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Death Knell for the Dollar

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The U.S. dollar is dead. There ... I've said it.

Oh sure, if you can scrape up some spare greenbacks, you can still walk into your local Wal-mart and score some Chinese-made goods on the cheap. Whether nations like China will remain willing to hold those dollars and related exposure to U.S. debt is another story entirely, and recently, the structural fissures that have threatened the U.S. currency for years are widening further.

Taking the American dream with it
Of course, the prospect for substantial and sustained deterioration of a currency's purchasing power is no laughing matter. The immediate impacts of injected liquidity and hyper-accommodative fiscal policy are dire enough threats by themselves, but the fatal blow is reserved for the time when those policies yield a global crisis of confidence.

That time, I'm afraid, is presently upon us.

When asked in a town hall meeting this week whether the American dream was dead, President Obama replied: "Absolutely not. There is not a country in the world that would not want to change places with us." Although the statement typifies the upbeat and patriotic sentiments we've grown to expect from political leaders, I find it insultingly disingenuous under the circumstances. Try telling that to Caterpillar (NYSE: CAT  ) CEO Jim Owens, who jabbed last year that he "would rather be President Hu than President Obama."

The American dream as we once knew it is still on life support, but unfortunately, I see a crisis of confidence brewing in the currency of the land ... ensuring that the dream remains comatose for perhaps a generation. As we trudge through what Nucor (NYSE: NUE  ) CEO Dan DiMicco has called the "granddaddy of all jobless recoveries," I maintain that the ill-conceived responses of the Federal Reserve and the U.S. government to the prospect of economic stagnation present the greatest threat of all.

Cracks in the foundation
Under the dubious leadership of Ben Bernanke, the Federal Reserve this week reasserted its willingness to further expand liquidity; now that a mythical recovery has retreated into the shadows of a stark economic reality. Kathy Lien, a currency strategist for GFT Forex, explains: "The Fed is actively trying to make the dollar less and less attractive." Although that may sound counterintuitive, or even a touch insane, when debt burdens balloon to epic proportions while failing miserably at triggering growth, intentional currency debasement (including quantitative easing) is the ultra-high-risk, desperation play in many central bankers' handbooks.

Remarkably, in a recent poll of more than 1,400 Bloomberg subscribers worldwide, a full 53% reported perceiving a "big or moderate risk the [U.S.] budget deficit will provoke a crisis of confidence within two years that will spur 'a dramatic rise' in long-term interest rates." This is a key point to consider, because I believe many investors mistakenly believe that inflation can only occur in the context of economic recovery. I have stressed repeatedly that inflation is a currency event rather than an economic event, and I view a comprehensive understanding of currency induced, cost-push inflation as one of the more important topics of inquiry for Foolish investors struggling to ascertain what the future may hold. Stated another way, the currency event that is likely to trigger abrupt inflation is precisely that crisis of confidence now set to unfold for the U.S. dollar.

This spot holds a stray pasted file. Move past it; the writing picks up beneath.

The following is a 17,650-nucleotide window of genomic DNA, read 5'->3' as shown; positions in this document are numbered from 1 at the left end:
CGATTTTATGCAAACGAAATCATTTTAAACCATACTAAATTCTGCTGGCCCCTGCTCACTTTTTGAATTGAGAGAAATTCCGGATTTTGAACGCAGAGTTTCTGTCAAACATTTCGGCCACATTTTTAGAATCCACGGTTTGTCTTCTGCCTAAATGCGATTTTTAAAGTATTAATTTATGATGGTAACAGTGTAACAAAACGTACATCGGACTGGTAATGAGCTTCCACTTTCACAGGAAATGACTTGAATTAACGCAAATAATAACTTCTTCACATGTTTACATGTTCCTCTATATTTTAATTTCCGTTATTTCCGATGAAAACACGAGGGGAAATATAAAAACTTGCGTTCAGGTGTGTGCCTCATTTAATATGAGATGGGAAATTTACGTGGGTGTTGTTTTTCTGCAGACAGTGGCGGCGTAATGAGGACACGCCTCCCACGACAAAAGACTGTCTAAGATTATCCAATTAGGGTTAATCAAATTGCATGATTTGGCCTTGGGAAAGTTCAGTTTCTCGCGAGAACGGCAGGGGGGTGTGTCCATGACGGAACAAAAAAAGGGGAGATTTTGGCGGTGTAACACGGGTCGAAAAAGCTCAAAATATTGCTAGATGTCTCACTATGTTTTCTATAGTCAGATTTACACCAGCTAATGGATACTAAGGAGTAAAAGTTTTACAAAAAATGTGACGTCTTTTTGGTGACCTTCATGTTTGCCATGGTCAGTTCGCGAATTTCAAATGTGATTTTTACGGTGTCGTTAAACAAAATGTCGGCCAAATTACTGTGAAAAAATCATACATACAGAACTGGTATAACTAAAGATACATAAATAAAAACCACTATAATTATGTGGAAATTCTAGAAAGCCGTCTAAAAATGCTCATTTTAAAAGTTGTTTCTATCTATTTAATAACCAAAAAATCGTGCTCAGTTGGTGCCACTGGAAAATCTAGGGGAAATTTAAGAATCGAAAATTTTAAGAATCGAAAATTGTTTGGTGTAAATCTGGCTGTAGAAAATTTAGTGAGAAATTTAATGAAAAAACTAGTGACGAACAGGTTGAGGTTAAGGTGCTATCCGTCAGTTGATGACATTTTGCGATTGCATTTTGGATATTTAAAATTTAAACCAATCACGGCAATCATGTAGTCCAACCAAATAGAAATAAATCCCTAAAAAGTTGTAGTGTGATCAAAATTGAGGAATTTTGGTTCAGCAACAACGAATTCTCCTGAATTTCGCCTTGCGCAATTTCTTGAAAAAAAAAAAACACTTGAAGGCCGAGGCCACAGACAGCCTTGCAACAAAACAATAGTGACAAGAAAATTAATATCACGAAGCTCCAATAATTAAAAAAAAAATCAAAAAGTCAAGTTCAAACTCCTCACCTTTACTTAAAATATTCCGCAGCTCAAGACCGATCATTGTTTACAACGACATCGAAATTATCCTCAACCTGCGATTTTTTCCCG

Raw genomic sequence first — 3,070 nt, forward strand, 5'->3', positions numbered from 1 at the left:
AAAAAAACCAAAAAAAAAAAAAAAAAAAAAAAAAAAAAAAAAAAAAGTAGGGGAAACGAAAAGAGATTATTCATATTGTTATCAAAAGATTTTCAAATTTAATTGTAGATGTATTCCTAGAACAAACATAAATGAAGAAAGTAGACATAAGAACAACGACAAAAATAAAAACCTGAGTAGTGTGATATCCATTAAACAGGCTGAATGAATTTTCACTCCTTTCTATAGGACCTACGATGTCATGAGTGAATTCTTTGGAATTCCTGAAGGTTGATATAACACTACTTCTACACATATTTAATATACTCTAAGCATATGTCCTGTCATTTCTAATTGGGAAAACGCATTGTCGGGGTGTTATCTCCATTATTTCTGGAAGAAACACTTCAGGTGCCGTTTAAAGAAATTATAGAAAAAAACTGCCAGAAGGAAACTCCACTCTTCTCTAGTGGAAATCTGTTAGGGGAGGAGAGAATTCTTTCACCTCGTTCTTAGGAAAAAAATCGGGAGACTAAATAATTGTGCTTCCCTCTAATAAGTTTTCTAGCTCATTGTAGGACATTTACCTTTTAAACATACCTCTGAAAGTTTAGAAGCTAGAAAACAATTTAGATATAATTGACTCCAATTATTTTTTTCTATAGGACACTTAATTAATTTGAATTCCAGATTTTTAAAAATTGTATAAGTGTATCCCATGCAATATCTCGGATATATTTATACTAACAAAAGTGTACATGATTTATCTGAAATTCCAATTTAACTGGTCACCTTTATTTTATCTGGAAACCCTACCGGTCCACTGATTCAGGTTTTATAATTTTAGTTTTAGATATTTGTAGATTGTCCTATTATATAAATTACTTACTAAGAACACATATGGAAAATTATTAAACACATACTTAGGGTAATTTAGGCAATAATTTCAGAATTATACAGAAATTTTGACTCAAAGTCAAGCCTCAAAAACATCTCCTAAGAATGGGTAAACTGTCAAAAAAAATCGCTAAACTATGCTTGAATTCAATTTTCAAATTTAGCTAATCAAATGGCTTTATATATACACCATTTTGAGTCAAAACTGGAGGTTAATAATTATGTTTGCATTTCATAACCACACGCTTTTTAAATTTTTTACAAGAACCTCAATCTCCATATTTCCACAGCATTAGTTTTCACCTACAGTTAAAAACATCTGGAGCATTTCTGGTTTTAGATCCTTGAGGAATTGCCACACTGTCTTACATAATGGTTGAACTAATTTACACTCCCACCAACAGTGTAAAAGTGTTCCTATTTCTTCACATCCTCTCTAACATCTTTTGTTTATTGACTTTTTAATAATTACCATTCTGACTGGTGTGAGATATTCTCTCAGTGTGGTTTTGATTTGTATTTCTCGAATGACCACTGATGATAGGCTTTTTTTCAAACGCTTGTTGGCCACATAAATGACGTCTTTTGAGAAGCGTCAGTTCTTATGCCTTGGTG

Expectations of a looming dollar crisis can be found across the globe, and were well expressed by respondents to Bloomberg's global poll. Dieter Buchholtz, head of equities for the Falcon Private Bank in Switzerland, predicts: "When the non-Americans see that efforts by the administration to balance the budget are fruitless, then I think you will get a confidence crisis." Eric Kraus, chief strategist for Otkritie Brokerage House in Moscow, described the U.S. economic situation as "obviously unsustainable," adding: "the concerted attempt to suspend disbelief is playing increasingly poorly abroad."

The race to debase and the future of gold
The U.S. dollar is not the only currency in deep trouble. The euro temporarily traded places with the dollar this year as the world's favorite whipping post, and the British pound is not exactly sterling anymore. The common strategy of counteracting economic crisis with untenable debt places the trio in a twisted race to debase. On the other end of the spectrum, Japan's currency intervention last week to stem the troublesome strengthening of the yen reveals that fiat currencies weak and strong are ultimately embroiled in this race to debase as a consequence of the global financial crisis and the official responses to it.